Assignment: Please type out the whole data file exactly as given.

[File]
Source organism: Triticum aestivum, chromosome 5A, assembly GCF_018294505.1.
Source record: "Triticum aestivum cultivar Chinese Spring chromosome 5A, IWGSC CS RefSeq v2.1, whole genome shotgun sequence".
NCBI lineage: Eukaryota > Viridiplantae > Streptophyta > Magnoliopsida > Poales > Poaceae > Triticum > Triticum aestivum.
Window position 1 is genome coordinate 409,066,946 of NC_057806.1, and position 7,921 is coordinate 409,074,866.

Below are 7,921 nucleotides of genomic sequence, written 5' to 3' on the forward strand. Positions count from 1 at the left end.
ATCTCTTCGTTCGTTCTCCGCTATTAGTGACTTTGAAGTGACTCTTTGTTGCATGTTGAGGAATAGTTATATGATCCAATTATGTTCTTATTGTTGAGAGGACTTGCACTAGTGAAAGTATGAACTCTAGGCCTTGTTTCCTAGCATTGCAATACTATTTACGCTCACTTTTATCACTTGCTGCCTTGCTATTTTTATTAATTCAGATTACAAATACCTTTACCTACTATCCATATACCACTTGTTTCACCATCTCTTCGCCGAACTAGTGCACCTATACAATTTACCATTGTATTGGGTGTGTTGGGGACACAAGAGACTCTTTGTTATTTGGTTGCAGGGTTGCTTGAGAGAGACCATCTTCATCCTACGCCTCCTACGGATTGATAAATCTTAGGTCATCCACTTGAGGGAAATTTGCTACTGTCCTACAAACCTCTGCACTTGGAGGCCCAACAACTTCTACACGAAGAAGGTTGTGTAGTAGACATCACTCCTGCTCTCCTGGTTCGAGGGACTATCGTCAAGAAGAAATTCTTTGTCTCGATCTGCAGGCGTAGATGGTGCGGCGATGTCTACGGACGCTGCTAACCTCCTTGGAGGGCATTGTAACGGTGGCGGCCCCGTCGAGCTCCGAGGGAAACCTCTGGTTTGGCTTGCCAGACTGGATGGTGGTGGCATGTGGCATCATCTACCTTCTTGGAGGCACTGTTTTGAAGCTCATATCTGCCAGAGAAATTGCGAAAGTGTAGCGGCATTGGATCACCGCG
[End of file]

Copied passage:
Source organism: Triticum aestivum, chromosome 5A, assembly GCF_018294505.1.
Source record: "Triticum aestivum cultivar Chinese Spring chromosome 5A, IWGSC CS RefSeq v2.1, whole genome shotgun sequence".
NCBI lineage: Eukaryota > Viridiplantae > Streptophyta > Magnoliopsida > Poales > Poaceae > Triticum > Triticum aestivum.
Window position 1 is genome coordinate 409,066,946 of NC_057806.1, and position 7,921 is coordinate 409,074,866.

Below are 7,921 nucleotides of genomic sequence, written 5' to 3' on the forward strand. Positions count from 1 at the left end.
ATCTCTTCGTTCGTTCTCCGCTATTAGTGACTTTGAAGTGACTCTTTGTTGCATGTTGAGGAATAGTTATATGATCCAATTATGTTCTTATTGTTGAGAGGACTTGCACTAGTGAAAGTATGAACTCTAGGCCTTGTTTCCTAGCATTGCAATACTATTTACGCTCACTTTTATCACTTGCTGCCTTGCTATTTTTATTAATTCAGATTACAAATACCTTTACCTACTATCCATATACCACTTGTTTCACCATCTCTTCGCCGAACTAGTGCACCTATACAATTTACCATTGTATTGGGTGTGTTGGGGACACAAGAGACTCTTTGTTATTTGGTTGCAGGGTTGCTTGAGAGAGACCATCTTCATCCTACGCCTCCTACGGATTGATAAATCTTAGGTCATCCACTTGAGGGAAATTTGCTACTGTCCTACAAACCTCTGCACTTGGAGGCCCAACAACTTCTACACGAAGAAGGTTGTGTAGTAGACATCACTCCTGCTCTCCTGGTTCGAGGGACTATCGTCAAGAAGAAATTCTTTGTCTCGATCTGCAGGCGTAGATGGTGCGGCGATGTCTACGGACGCTGCTAACCTCCTTGGAGGGCATTGTAACGGTGGCGGCCCCGTCGAGCTCCGAGGGAAACCTCTGGTTTGGCTTGCCAGACTGGATGGTGGTGGCATGTGGCATCATCTACCTTCTTGGAGGCACTGTTTTGAAGCTCATATCTGCCAGAGAAATTGCGAAAGTGTAGCGGCATTGGATCACCGCG